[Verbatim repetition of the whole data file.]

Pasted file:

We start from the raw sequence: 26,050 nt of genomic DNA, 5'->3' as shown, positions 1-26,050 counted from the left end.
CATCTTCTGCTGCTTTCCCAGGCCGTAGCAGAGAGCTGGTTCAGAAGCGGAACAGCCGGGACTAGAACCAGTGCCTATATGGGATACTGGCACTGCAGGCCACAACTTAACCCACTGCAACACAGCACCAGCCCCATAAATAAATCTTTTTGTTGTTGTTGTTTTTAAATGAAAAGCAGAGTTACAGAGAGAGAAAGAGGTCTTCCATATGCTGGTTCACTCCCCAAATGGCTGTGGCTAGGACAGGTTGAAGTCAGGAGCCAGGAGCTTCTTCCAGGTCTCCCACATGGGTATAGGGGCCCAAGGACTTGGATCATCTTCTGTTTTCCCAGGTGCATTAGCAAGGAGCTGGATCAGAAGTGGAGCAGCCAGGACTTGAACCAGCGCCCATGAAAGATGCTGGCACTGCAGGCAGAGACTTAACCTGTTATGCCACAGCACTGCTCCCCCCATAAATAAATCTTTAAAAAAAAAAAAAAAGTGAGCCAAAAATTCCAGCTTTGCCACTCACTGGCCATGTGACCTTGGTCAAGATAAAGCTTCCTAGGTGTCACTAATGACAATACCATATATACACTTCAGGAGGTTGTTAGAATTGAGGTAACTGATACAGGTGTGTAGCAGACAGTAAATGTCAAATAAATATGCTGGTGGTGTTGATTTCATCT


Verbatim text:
We start from the raw sequence: 26,050 nt of genomic DNA, 5'->3' as shown, positions 1-26,050 counted from the left end.
CATCTTCTGCTGCTTTCCCAGGCCGTAGCAGAGAGCTGGTTCAGAAGCGGAACAGCCGGGACTAGAACCAGTGCCTATATGGGATACTGGCACTGCAGGCCACAACTTAACCCACTGCAACACAGCACCAGCCCCATAAATAAATCTTTTTGTTGTTGTTGTTTTTAAATGAAAAGCAGAGTTACAGAGAGAGAAAGAGGTCTTCCATATGCTGGTTCACTCCCCAAATGGCTGTGGCTAGGACAGGTTGAAGTCAGGAGCCAGGAGCTTCTTCCAGGTCTCCCACATGGGTATAGGGGCCCAAGGACTTGGATCATCTTCTGTTTTCCCAGGTGCATTAGCAAGGAGCTGGATCAGAAGTGGAGCAGCCAGGACTTGAACCAGCGCCCATGAAAGATGCTGGCACTGCAGGCAGAGACTTAACCTGTTATGCCACAGCACTGCTCCCCCCATAAATAAATCTTTAAAAAAAAAAAAAAAGTGAGCCAAAAATTCCAGCTTTGCCACTCACTGGCCATGTGACCTTGGTCAAGATAAAGCTTCCTAGGTGTCACTAATGACAATACCATATATACACTTCAGGAGGTTGTTAGAATTGAGGTAACTGATACAGGTGTGTAGCAGACAGTAAATGTCAAATAAATATGCTGGTGGTGTTGATTTCATCT